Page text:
For example, Molex has designed FPC-to-board connectors for use in BMS applications that have a low-profile and contacts that are slightly recessed so they cannot be damaged if the mating shell is ‘scooped’ into it during mating. Additionally, the dual-beam contact delivers integrity of the connection even under high levels of vibration and thermal shock. As a result, customers can have confidence these high-caliber micro-interconnect products provide dependable and robust power for battery management.
For high-voltage powertrains, Molex has designed compact 1.00mm-pitch high-power board-to-board connectors with a dielectric withstand value of <100mA (when voltages under 500V are applied), plus >100 Megohms insulation resistance (below 1,000V AC/1,600V DC). Additionally, these connectors have a deep wipe length of ±1.75mm and dust-proof terminal covers to help mitigate the risk of short circuits, delivering the reliability and safety both automotive and consumer device customers have come to expect from Molex.
Design Consideration #3: Meeting Data Requirements
Turning the focus to high-speed data, cars have relied on controller area network (CAN) and local interconnect network (LIN) technology for decades. However, the data rate limitations of these protocols make them incapable of handling the amount of data produced by electronic control units (ECUs), cameras, radar, lidar and the other data-producing devices within today’s vehicle. Therefore, the widespread adoption of Ethernet-based connectivity and zonal architectures will enable more efficient data transmission throughout the vehicle, reducing cabling weight and cost. In zonal architecture, ECUs will be replaced by domain controller units (DCUs), which are expected to proliferate.
Design Consideration #4: High-Performing Cameras
As vehicles move toward higher levels of autonomy, the number of ADAS cameras inside and outside the vehicle is increasing, with some car models already having 10 to 12. These cameras also will require high-speed data transfer and low latency to quickly inform driver safety systems of potential hazards. Additionally, cameras must provide 8-megapixel resolution, compared to the 1.3-megapixel-resolution cameras generally deployed today.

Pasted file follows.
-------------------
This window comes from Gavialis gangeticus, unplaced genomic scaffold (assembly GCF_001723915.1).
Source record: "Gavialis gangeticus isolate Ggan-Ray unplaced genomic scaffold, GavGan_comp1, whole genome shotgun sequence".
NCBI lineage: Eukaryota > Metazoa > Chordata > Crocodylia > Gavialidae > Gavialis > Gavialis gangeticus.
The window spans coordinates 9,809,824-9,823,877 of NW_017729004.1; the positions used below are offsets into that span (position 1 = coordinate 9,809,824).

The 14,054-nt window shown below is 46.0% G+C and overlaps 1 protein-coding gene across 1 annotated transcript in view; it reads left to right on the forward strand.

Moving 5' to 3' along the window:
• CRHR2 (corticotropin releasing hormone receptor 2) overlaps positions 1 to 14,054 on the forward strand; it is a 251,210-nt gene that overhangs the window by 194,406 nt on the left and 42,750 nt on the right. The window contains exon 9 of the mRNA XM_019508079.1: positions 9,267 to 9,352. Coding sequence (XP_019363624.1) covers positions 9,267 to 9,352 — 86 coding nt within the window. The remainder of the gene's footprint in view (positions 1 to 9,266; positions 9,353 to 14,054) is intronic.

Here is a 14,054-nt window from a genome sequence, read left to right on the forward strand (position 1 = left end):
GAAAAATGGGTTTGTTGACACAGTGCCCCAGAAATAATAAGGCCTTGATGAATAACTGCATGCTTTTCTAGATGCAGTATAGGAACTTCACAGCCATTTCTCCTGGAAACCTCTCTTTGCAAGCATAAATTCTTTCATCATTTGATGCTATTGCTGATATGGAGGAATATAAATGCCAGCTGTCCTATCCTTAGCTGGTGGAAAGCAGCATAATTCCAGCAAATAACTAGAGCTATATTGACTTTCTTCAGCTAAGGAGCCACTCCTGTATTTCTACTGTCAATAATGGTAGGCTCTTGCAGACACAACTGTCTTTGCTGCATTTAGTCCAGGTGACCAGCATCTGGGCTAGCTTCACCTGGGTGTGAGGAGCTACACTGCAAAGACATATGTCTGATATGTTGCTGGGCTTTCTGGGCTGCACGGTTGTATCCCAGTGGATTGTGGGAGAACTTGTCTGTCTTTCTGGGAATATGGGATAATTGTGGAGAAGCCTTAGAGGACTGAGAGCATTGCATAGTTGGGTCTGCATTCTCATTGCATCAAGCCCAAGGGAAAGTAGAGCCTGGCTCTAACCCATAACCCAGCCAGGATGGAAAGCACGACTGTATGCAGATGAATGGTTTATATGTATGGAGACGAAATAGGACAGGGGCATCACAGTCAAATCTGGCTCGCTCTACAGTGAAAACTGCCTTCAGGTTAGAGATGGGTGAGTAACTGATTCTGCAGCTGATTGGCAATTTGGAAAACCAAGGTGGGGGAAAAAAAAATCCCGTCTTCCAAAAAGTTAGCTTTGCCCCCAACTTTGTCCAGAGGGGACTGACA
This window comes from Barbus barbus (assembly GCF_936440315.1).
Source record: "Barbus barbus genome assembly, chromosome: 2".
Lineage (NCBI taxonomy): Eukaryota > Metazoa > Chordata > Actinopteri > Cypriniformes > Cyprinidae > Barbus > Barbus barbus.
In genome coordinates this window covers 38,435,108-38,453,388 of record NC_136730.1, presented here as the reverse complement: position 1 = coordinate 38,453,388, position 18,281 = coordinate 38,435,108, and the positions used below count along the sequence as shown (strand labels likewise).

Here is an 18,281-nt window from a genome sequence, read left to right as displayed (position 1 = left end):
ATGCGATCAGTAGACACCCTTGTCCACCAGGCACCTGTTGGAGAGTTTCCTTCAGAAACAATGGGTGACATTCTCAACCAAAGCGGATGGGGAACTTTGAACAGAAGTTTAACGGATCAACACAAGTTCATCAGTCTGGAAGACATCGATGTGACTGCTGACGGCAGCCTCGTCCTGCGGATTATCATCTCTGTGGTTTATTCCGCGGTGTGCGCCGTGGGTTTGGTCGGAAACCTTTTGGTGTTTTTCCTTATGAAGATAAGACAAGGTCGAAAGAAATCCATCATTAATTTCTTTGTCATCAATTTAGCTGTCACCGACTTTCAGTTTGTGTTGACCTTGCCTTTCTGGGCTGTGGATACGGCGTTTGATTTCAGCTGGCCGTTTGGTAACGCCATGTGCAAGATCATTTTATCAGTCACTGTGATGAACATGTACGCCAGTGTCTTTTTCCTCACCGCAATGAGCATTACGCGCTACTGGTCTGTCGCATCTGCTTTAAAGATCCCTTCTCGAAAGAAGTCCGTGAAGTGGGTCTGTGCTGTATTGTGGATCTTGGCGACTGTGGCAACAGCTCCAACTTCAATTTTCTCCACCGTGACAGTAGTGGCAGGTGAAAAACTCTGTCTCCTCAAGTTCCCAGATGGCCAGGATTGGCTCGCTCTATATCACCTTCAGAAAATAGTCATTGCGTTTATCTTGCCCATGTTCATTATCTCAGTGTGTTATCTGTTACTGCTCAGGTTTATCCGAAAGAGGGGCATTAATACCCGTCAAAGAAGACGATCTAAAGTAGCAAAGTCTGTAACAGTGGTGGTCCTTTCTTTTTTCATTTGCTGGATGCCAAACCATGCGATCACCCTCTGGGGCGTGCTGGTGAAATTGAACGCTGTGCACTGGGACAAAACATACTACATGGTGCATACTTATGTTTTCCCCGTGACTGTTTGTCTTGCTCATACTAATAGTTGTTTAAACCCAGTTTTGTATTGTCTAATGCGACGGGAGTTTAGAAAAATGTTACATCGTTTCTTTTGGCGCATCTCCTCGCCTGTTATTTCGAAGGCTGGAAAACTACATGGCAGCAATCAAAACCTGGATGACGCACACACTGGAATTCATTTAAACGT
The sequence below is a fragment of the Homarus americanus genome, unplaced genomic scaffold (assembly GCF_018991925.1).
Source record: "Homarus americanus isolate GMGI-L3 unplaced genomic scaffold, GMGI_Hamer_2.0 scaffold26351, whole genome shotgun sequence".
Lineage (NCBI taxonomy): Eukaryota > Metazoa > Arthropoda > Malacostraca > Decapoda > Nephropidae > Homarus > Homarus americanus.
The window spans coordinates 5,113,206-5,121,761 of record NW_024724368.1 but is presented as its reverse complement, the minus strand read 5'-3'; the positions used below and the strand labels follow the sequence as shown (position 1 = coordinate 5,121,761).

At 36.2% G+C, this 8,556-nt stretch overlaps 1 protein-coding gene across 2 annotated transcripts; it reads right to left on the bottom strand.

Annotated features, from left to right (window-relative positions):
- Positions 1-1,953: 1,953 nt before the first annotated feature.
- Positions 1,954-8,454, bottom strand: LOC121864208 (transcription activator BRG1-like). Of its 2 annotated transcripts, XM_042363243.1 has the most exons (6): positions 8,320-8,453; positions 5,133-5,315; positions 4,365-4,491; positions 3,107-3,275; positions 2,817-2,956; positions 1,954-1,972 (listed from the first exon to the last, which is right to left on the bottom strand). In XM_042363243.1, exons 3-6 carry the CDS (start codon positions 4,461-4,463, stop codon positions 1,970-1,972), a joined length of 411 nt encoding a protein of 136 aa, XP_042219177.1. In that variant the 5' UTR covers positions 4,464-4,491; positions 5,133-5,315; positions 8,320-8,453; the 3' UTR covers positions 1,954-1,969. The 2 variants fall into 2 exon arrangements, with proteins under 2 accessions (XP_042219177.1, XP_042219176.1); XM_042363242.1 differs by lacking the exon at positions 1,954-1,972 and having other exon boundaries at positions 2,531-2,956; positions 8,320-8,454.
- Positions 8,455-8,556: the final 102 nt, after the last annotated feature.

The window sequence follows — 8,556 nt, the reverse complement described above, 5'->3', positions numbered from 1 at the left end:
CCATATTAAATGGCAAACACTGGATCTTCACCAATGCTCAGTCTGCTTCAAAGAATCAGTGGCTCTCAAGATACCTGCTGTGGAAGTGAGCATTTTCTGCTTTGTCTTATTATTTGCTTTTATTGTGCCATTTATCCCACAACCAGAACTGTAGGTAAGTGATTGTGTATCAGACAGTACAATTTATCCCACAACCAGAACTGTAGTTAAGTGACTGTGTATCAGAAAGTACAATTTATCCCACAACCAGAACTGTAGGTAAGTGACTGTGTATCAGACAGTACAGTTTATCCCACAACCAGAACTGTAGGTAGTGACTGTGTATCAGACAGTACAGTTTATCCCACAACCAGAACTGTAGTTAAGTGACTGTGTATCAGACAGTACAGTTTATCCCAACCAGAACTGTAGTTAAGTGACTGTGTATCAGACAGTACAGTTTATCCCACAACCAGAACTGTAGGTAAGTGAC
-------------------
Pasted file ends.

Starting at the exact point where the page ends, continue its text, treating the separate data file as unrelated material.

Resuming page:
As camera modules get smaller, they require single PCB arrangements, which creates additional electromagnetic interference (EMI) due to more densely packed components. Finally, both the camera and cabling must operate reliably under harsh conditions, including high degrees of shock, vibrational forces and extreme temperatures.
High-Speed Data Solutions
To accommodate these high data rate requirements, Molex camera cable assemblies have bandwidths from 3 to 6 GHz, and they include features that deliver a robust connection, such as retention force capabilities to withstand 110 N. Integrated plastic backshells (rather than heavier aluminum ones) also prevent EMI from impacting signal integrity performance. At the board level, Molex connectors for PCIe Gen 4 have up to 200 contacts and support data rates up to 20 Gbps, more than enough bandwidth to accommodate in-vehicle networking requirements.
Recognizing and resolving these four key considerations early in the design phase will help optimize performance and capabilities to drive EV and ADAS/AD applications to achieve their highly anticipated potential.
You can learn more about Molex automotive micro-interconnect solutions in our tech briefs: “Micro-Interconnect Solutions Addressing Electric Vehicle Demands” and “Micro-Interconnect Solutions for Increasing Vehicle Autonomy”.